A common comment that will be thrown at you when debating or discussing with a theist will be that "if you don't get your morality from god, where do you get your morality" or "are atheists then immoral" or something else of that flavor. There are many way to address these comments such as discussing where morals come from and the definition of morals, which can be tricky, or that morality is intrinsic in each being and you don't need god to have them or that morals preceded religion and there are plenty of examples that can go along with that last point. These can all be very effective but I heard something the other day that I felt made a lot of sense.
When asked "were you a moral person", the person, who was an atheist said, "you're right I'm not moral because morals is a set of behavioral guidelines derived from authority whether real or imagined and I don't use morality in my day to day life to make decisions, however I'm a very ethical person, and I think that social ethics as they evolved out of social dynamics, are a better course to pursue then morality, because if you're being a moral person, and you are doing what the authority has instructed you to do, that authority may not in itself be moral. So for me social ethics are the way to go."
Now I understand that by ethics are defined as moral behaviors. But the distinction is blurry to me. So I would like to hear your opinion on a) the differences between the two if there are any in your view and b) your preferred method to answer this question. How do you answer someone who comes at you with the "morality" argument?
This is a good point Cara. It's a good way to get into a discussion and as Nelson said defining the terms give you a clearer point of reference to refute and respond.
I don't have morals. What I have is COMMON SENSE.
My answer to anybody who asks me how I can be moral without God's direction, I say "No, it's YOU who can't be moral without God. I behave morally and ethically because I have a natural empathy for other living things. I can put myself in their place. You, on the other hand seem to believe that you would be a wicked person without God to constrain your evil impulses. I think that says a lot more about you than it does about God."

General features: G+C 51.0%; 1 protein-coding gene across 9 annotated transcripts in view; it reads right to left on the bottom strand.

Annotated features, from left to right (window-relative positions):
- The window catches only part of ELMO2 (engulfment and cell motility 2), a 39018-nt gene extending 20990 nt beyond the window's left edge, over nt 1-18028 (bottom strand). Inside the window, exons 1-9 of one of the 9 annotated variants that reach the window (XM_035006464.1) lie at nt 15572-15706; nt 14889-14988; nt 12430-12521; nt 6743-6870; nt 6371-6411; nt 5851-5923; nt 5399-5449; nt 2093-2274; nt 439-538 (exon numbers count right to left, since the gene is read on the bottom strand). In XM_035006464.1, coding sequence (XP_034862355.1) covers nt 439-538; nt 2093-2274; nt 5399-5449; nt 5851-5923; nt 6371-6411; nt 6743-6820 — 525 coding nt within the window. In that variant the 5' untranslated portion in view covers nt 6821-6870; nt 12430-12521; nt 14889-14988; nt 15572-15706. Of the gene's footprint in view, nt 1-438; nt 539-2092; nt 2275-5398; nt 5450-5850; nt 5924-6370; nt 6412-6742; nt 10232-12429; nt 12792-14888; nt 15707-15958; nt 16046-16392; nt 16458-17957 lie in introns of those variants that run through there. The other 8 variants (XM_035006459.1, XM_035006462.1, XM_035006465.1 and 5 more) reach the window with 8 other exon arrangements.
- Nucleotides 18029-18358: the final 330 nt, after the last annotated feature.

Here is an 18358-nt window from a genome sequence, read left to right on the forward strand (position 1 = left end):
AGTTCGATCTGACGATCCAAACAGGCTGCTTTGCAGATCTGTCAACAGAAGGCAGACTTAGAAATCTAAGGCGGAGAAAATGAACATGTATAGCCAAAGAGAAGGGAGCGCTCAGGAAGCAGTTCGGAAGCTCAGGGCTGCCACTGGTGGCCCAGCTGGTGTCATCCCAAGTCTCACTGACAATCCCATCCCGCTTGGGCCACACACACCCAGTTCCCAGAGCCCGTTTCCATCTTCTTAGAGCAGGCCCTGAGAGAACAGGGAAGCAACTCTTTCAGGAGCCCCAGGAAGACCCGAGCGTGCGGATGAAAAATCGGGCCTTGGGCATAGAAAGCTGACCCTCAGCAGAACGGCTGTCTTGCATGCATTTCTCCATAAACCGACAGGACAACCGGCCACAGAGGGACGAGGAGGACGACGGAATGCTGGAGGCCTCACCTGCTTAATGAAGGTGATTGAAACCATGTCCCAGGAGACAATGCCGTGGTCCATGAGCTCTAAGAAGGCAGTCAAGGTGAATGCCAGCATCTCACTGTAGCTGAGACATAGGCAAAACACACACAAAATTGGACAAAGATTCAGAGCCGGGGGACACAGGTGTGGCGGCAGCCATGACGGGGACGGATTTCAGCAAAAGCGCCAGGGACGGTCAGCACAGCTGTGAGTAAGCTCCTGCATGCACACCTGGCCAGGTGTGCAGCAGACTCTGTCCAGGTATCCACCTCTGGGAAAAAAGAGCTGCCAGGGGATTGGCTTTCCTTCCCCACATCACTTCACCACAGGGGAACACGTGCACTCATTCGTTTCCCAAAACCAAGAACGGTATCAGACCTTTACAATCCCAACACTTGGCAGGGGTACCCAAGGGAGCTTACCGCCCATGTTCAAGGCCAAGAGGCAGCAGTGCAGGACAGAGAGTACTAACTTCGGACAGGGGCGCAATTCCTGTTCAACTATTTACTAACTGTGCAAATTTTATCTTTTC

I guess they would then say, that "natural empathy" came from god.
I think you hit it Dale - "empathy" is the key. In fact, a sociopath is one who has absolutely no empathy for anyone. I would suggest that both the Bible's and Confucious' versions of the "Golden Rule," are based on exactly that, empathy, - feel what your neighbor/others feel.
No one needs biblical commandments to feel empathy - sometimes a reminder couldn't hoit, but no need for commandments.
I like that answer a lot.
I would have replied earlier but I was busy stealing people's wallets and handing out lesbian "rainbow badges" at the local school ;-)
Hey, FumbleFingers - I picked up three wallets while I was writing that post, and if being a lesbian means thinking about girls all day, I suppose I could use one of those ribbons myself!
Oh, so you have to actually be a girl to be a lesbian? Never mind --
Morality exists even in the complete absence of religion. Case in point - tribal groups exist in remote locations of our planet who live peacefully and in harmony with one another. Their language doesn't even contain a word for god much less morality.
Morals are standards by which an individual understands what is right or wrong.
Ethics are standards by which a group of people understand what is right or wrong.
You can act morally, but still act unethical. Or you could act immorally, but still be ethical.
Here's an example.. We're all familiar with the recent issues Penn State has had with child sexual abuse. It's been said that Joe Paterno (head coach) notified his boss of the allegations against Jerry Sandusky when he found out. That was all he did. Ethically, he did was he was supposed to do... Many think he had a moral obligation to do more, such as reprimand or fire Sandusky outright. So therefore they think he was immoral due to his lack of additional action.
That being said, you can based your morals on the ethics of a group. That could be your parents, extended family, a gang or a local church group. You may even decide those aren't right for you and break away for those groups to form a set of morals based on your own experiences or another group's ethics, which many of us here have done.. In short,-- Yes, Atheists are moral.
I can definitely see what you're saying, Rob, and I don't disagree with you, but I think you have to agree that the line between the two is sometimes very thin.
Should there even be a line? I'm not saying, I'm asking anyone who cares to respond.
Kind of goes without saying when the individual is influenced by the group, you will have overlap of the individual morals and the group ethics. As a result one will reflect the other..
Though that isn't always the case. Like the abortionists who bomb clinics.. They're doing what they morally feel is correct and they'll be the first to say the clinics are doing something morally wrong.